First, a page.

Information: The company was apparently boat builders who turned out the occaisional van or two in the years after WW2. They were in Melbourne The lights are brass rings around frosted glass domes (3"/75mm Dia) The gadget buffs will like the "pop-up" vent. This is operated by twisting a handle over the bench..attached to a dowel that runs through the roof! A very early "Robin Hood" range hood! The picture also shows how 1/2 round timber edging was used!..this is one of the "little" things that grabbed me...
There are also one or two other references to Botterill & Fraser on the web relating to boating. This provides some confirmation of Jazhow2's comment that Botterill & Fraser were (primarily?) involved in boat building as well as building caravans.
For more information and photos of Jazhow2's Botterill & Fraser caravan click here
For photos of another Botterill and Fraser caravan owned by Impalaclick here
Post by Don Ricardo on Apr 7, 2021 23:27:37 GMT 10
ERNESTINE HILL'S CARAVAN
Those of you who are vintage members of the forum (as opposed to your vintage caravans) may remember the name of Ernestine Hill, an Australian journalist and author who was born in 1899 in Brisbane and died in 1971.
Hill was a rather bohemian character who spent a major part of her life traversing the inland of Australia either alone or with her son Bob, and wrote a number of books based on her travels including The Great Australian Loneliness (1937) and Water into Gold (1937). She published a novel based on Matthew Flinders' life story My Love Must Wait (1941), wrote for various newspapers, and collaborated with Daisy Bates to write The Passing of the Aborigines (1938). My parents had several of Hill's books on their shelves.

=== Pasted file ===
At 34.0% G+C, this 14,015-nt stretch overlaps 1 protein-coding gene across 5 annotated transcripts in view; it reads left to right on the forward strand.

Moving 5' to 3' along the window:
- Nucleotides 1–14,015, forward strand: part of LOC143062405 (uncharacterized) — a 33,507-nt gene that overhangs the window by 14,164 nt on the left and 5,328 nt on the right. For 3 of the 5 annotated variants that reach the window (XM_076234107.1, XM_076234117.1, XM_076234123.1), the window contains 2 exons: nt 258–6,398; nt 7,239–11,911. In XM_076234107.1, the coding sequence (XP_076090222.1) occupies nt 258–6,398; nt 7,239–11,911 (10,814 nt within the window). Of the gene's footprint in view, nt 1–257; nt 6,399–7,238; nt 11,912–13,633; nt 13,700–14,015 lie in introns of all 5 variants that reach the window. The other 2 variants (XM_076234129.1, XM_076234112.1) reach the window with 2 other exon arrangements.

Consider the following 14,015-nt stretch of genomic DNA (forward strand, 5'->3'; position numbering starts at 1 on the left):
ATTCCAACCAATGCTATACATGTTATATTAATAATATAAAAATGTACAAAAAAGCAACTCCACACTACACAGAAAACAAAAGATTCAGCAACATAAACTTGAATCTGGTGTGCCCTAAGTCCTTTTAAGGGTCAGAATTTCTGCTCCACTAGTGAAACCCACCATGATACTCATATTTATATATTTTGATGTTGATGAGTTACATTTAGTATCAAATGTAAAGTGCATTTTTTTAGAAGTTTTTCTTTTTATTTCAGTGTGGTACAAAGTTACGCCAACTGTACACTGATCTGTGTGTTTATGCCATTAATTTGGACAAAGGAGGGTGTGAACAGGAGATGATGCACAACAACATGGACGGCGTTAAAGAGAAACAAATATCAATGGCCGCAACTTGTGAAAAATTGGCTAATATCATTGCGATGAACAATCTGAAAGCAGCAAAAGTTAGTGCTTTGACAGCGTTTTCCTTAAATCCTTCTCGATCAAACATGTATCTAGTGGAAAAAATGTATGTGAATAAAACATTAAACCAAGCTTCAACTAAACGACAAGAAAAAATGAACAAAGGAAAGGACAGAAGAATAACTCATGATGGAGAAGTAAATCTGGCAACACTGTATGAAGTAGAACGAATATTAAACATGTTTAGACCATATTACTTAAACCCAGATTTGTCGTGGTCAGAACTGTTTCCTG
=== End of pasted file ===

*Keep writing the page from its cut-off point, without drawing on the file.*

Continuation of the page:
Last Saturday morning I heard a discussion on ABC Radio National's 'Saturday Extra' program about a new book that has been written about Ernestine Hill and her association with Daisy Bates. My interest was piqued during the program when it was mentioned that, after World War II, Hill bought a caravan to tow behind the truck that she and Bob used for their travels into the Australian interior.
"Hmmm", I thought, "I wonder...", and sure enough after a bit of digging around I was able to find some photos of Hill's caravan. I was over the moon then to see that the van was immediately identifiable as a Botterill & Fraser.
The following photo shows Hill and possibly son Bob with their Botterill & Fraser caravan stopped somewhere on the Nullabor Plain in 1953:
(Permission to reproduce the photo granted by the State Library of South Australia PRG 1527/3/23)
And this photo showing Ernestine Hill in front of the caravan is from the ABC website:
(Source: Image Douglas Glass (National Archives of Australia A1200, L12289, no 6849765))
If you're interested in hearing the Radio National item about Ernestine Hill's friendship with Daisy Bates you can find it here.
A nice little addition to the history of Botterill & Fraser, which is not the best known name amongst Australian caravan manufacturers.